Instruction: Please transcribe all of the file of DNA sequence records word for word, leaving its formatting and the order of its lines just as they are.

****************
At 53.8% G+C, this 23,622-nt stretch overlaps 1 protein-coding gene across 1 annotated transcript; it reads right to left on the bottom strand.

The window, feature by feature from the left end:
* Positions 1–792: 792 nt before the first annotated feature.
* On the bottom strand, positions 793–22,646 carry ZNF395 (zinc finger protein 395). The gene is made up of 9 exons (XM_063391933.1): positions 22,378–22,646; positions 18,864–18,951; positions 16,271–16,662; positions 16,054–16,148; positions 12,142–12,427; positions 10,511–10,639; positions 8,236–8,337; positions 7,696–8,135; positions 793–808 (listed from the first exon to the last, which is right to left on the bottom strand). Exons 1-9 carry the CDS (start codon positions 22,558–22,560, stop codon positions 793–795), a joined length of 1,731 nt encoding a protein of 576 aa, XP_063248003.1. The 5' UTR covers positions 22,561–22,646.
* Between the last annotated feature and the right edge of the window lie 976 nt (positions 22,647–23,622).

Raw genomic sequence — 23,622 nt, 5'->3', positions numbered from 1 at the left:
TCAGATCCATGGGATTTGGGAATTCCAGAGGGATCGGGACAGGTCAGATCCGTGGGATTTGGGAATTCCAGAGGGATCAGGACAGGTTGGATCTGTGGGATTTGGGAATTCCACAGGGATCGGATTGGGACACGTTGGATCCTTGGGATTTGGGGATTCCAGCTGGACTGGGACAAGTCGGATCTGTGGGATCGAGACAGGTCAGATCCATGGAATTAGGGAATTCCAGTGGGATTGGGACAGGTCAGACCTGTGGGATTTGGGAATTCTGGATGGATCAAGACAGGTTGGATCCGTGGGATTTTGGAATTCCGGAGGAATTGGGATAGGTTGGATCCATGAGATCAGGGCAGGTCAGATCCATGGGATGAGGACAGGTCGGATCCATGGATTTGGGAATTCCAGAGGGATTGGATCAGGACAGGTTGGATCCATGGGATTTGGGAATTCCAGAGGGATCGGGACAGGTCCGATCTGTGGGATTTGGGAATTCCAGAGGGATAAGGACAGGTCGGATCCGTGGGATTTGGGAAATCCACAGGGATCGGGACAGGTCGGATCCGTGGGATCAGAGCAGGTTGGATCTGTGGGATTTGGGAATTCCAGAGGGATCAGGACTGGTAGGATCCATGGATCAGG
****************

At 53.8% G+C, this 23,622-nt stretch overlaps 1 protein-coding gene across 1 annotated transcript; it reads right to left on the bottom strand.

The window, feature by feature from the left end:
* Positions 1–792: 792 nt before the first annotated feature.
* On the bottom strand, positions 793–22,646 carry ZNF395 (zinc finger protein 395). The gene is made up of 9 exons (XM_063391933.1): positions 22,378–22,646; positions 18,864–18,951; positions 16,271–16,662; positions 16,054–16,148; positions 12,142–12,427; positions 10,511–10,639; positions 8,236–8,337; positions 7,696–8,135; positions 793–808 (listed from the first exon to the last, which is right to left on the bottom strand). Exons 1-9 carry the CDS (start codon positions 22,558–22,560, stop codon positions 793–795), a joined length of 1,731 nt encoding a protein of 576 aa, XP_063248003.1. The 5' UTR covers positions 22,561–22,646.
* Between the last annotated feature and the right edge of the window lie 976 nt (positions 22,647–23,622).

Raw genomic sequence — 23,622 nt, 5'->3', positions numbered from 1 at the left:
TCAGATCCATGGGATTTGGGAATTCCAGAGGGATCGGGACAGGTCAGATCCGTGGGATTTGGGAATTCCAGAGGGATCAGGACAGGTTGGATCTGTGGGATTTGGGAATTCCACAGGGATCGGATTGGGACACGTTGGATCCTTGGGATTTGGGGATTCCAGCTGGACTGGGACAAGTCGGATCTGTGGGATCGAGACAGGTCAGATCCATGGAATTAGGGAATTCCAGTGGGATTGGGACAGGTCAGACCTGTGGGATTTGGGAATTCTGGATGGATCAAGACAGGTTGGATCCGTGGGATTTTGGAATTCCGGAGGAATTGGGATAGGTTGGATCCATGAGATCAGGGCAGGTCAGATCCATGGGATGAGGACAGGTCGGATCCATGGATTTGGGAATTCCAGAGGGATTGGATCAGGACAGGTTGGATCCATGGGATTTGGGAATTCCAGAGGGATCGGGACAGGTCCGATCTGTGGGATTTGGGAATTCCAGAGGGATAAGGACAGGTCGGATCCGTGGGATTTGGGAAATCCACAGGGATCGGGACAGGTCGGATCCGTGGGATCAGAGCAGGTTGGATCTGTGGGATTTGGGAATTCCAGAGGGATCAGGACTGGTAGGATCCATGGATCAGG